Preparing the Malaysian private sector to compete at the highest level

This page in:
As it prepares for high-income nationhood, enhancing productivity and innovation has become key to Malaysia?s economic future As it prepares for high-income nationhood, enhancing productivity and innovation has become key to Malaysia’s economic future

With more than a year into the pandemic, there is still some good news: Malaysia’s goal of achieving high income nation status while delayed, can still be achieved. However, with rising debt burdens, the available fiscal space is scarce over the medium term, and the post-pandemic recovery will need to be more heavily driven by the private sector. This situation puts the private sector under the spotlight. Empowering it the right way will help it compete better in both domestic and international markets. And a more competitive private sector will help create jobs, increase incomes, and reduce poverty. So, what will it take to make Malaysia’s private sector more competitive and an engine of growth as the country transitions towards high-income nation status? 

Malaysia has been an open economy that has benefited from export-led growth in the past. Its high level of openness to trade has made it an active player in Global Value Chains (GVCs) since the 1990s. Within this context, it would be advisable for the Government to consider ratifying the Regional Comprehensive Economic Partnership (RCEP) as well as the Comprehensive and Progressive Trans-Pacific Partnership (CPTPP) trade agreements to help boost external trade and further integrate the country’s firms into existing and potentially changing GVCs. 

As part of this effort, it will also be critical to strengthen Malaysia’s industrial base by accelerating productivity growth and boosting innovation.  This agenda of enhancing productivity and innovation has become the country’s central economic challenge.  Productivity gains and technological innovation can have significant economic impacts. They can reduce the price of key products consumed by the poor thereby increasing their household purchasing power and elevating standards of living. Innovative technologies can reduce the cost and improve the efficiency and efficacy of service delivery in all spheres of life.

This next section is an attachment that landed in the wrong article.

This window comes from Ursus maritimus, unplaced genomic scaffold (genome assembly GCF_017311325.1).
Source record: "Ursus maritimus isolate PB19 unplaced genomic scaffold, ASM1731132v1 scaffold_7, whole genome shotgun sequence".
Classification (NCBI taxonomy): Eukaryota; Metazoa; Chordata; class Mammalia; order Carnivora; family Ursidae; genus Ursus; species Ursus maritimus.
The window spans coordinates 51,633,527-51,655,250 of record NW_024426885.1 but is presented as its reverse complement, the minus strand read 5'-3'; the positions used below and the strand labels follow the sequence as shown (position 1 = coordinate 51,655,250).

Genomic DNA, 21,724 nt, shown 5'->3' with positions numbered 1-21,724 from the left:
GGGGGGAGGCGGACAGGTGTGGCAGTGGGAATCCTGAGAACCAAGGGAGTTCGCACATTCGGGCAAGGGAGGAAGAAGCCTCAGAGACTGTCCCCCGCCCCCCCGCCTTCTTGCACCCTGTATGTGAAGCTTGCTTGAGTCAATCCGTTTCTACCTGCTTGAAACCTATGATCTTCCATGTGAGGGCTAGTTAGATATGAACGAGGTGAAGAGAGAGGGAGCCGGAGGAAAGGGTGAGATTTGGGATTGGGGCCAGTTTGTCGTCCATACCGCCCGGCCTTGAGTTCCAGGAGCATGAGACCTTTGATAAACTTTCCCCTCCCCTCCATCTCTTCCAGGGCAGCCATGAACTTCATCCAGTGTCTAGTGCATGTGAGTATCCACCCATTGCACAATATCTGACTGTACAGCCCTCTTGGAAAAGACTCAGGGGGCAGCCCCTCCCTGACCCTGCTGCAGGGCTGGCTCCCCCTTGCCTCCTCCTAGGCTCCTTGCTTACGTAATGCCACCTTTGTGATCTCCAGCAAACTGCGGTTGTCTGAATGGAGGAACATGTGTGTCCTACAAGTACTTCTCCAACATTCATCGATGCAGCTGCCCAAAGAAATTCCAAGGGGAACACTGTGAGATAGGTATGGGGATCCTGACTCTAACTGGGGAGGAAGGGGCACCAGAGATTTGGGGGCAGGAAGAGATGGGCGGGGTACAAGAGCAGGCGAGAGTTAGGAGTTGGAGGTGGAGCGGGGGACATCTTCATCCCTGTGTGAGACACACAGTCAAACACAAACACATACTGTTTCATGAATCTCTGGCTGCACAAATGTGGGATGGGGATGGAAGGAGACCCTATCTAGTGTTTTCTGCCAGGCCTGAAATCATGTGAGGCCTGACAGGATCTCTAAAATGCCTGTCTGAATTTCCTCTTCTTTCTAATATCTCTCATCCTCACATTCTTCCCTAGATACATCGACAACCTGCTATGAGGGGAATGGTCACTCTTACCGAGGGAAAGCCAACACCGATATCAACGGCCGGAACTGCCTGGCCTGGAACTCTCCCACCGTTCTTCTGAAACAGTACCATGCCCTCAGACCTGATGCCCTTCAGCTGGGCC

Yet, existing impediments to drive greater productivity and innovation gains through the reallocation of resources towards more efficient economic activities —such as trade barriers, poor regulation, or overbearing state-owned-enterprises —can discourage innovation by existing firms and the market entry of new and potentially innovative firms. Without enterprising firms introducing new products and processes, the economic system will cease to reap gains from reallocation. Analyzing these elements, in the recently launched publication, Aiming High- Navigating the Next Stage of Malaysia’s Development, we suggest policy actions to improve the operating business environment, human capital, and firm capabilities with a view to increase firm-level productivity and competitiveness. 

The productivity gap between Malaysia and other comparator countries is increasing and is prevalent across multiple sectors and sizes. The gap is considerably wide for the small and medium enterprises that make up 98.5 percent of firms in Malaysia. The extent to which innovation promotes productivity is likely to depend also on other complementary factors, that include firm-specific factors (e.g., management capabilities, foreign ownership) and business-environment characteristics (e.g., market competition and availability of financial services). Openness to foreign trade and investment is critical to the process of innovation that includes technological adoption and diffusion, not only for the competitive pressure that it exerts on management and corporate governance but also for the exposure to global best practices, technology and management techniques provided to local firms.